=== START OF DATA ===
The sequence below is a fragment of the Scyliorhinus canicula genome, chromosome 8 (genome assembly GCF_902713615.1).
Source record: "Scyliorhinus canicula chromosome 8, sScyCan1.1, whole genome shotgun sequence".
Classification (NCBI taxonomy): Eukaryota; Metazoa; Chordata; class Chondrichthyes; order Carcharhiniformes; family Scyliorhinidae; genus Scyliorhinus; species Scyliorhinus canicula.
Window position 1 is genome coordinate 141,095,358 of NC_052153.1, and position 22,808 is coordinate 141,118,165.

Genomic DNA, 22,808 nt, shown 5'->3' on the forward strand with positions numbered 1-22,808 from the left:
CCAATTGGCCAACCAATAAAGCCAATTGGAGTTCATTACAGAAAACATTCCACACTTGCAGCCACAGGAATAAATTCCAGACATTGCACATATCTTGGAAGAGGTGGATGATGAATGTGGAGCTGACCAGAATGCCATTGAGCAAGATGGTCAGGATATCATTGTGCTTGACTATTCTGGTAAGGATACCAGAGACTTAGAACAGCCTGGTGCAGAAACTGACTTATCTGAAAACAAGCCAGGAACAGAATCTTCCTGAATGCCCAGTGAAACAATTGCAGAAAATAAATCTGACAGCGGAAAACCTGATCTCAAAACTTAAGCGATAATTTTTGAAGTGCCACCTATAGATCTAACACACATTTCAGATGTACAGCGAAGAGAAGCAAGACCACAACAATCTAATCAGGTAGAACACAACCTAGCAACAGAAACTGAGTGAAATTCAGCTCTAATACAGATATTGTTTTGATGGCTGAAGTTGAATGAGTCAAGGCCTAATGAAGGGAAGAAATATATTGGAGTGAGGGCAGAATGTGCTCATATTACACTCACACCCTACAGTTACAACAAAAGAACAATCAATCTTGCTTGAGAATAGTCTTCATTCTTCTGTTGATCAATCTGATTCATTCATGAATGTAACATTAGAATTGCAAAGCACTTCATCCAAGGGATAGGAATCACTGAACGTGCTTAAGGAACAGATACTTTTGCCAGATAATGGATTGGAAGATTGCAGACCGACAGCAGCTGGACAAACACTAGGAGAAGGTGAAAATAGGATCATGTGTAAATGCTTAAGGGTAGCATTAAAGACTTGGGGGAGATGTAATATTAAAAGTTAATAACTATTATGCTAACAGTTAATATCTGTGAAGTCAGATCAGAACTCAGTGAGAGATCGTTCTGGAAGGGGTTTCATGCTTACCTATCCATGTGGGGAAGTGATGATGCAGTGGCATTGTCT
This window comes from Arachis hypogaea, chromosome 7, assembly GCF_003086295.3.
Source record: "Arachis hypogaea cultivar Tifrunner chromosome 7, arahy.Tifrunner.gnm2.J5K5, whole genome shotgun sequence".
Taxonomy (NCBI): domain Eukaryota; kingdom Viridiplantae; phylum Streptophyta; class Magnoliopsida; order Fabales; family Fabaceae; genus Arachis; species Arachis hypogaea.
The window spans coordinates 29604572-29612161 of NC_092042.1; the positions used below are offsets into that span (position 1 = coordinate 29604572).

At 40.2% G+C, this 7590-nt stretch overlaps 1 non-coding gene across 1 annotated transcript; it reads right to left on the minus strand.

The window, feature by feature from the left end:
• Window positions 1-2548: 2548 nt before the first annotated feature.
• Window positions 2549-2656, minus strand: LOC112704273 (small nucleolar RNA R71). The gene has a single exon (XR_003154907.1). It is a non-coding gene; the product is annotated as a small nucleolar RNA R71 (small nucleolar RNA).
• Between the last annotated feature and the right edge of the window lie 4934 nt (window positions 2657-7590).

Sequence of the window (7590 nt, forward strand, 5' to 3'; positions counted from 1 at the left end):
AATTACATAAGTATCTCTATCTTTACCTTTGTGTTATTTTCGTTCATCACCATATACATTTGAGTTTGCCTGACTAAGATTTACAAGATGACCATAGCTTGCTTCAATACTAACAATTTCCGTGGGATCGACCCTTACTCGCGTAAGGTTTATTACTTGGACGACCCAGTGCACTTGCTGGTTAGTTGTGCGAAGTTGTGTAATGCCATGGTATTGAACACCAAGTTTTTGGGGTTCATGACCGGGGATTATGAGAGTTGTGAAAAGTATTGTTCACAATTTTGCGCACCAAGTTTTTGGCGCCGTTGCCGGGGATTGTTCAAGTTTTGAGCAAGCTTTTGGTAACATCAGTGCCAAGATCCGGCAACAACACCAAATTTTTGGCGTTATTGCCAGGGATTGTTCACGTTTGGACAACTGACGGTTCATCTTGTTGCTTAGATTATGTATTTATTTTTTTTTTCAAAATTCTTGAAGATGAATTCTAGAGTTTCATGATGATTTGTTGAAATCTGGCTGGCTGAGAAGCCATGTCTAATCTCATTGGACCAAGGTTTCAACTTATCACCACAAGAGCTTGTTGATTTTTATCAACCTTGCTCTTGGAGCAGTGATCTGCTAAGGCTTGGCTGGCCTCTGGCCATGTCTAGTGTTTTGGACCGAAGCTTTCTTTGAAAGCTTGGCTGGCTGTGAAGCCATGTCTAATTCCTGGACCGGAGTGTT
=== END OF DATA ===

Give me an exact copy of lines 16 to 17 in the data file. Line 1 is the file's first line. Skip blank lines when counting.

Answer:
Sequence of the window (7590 nt, forward strand, 5' to 3'; positions counted from 1 at the left end):
AATTACATAAGTATCTCTATCTTTACCTTTGTGTTATTTTCGTTCATCACCATATACATTTGAGTTTGCCTGACTAAGATTTACAAGATGACCATAGCTTGCTTCAATACTAACAATTTCCGTGGGATCGACCCTTACTCGCGTAAGGTTTATTACTTGGACGACCCAGTGCACTTGCTGGTTAGTTGTGCGAAGTTGTGTAATGCCATGGTATTGAACACCAAGTTTTTGGGGTTCATGACCGGGGATTATGAGAGTTGTGAAAAGTATTGTTCACAATTTTGCGCACCAAGTTTTTGGCGCCGTTGCCGGGGATTGTTCAAGTTTTGAGCAAGCTTTTGGTAACATCAGTGCCAAGATCCGGCAACAACACCAAATTTTTGGCGTTATTGCCAGGGATTGTTCACGTTTGGACAACTGACGGTTCATCTTGTTGCTTAGATTATGTATTTATTTTTTTTTTCAAAATTCTTGAAGATGAATTCTAGAGTTTCATGATGATTTGTTGAAATCTGGCTGGCTGAGAAGCCATGTCTAATCTCATTGGACCAAGGTTTCAACTTATCACCACAAGAGCTTGTTGATTTTTATCAACCTTGCTCTTGGAGCAGTGATCTGCTAAGGCTTGGCTGGCCTCTGGCCATGTCTAGTGTTTTGGACCGAAGCTTTCTTTGAAAGCTTGGCTGGCTGTGAAGCCATGTCTAATTCCTGGACCGGAGTGTT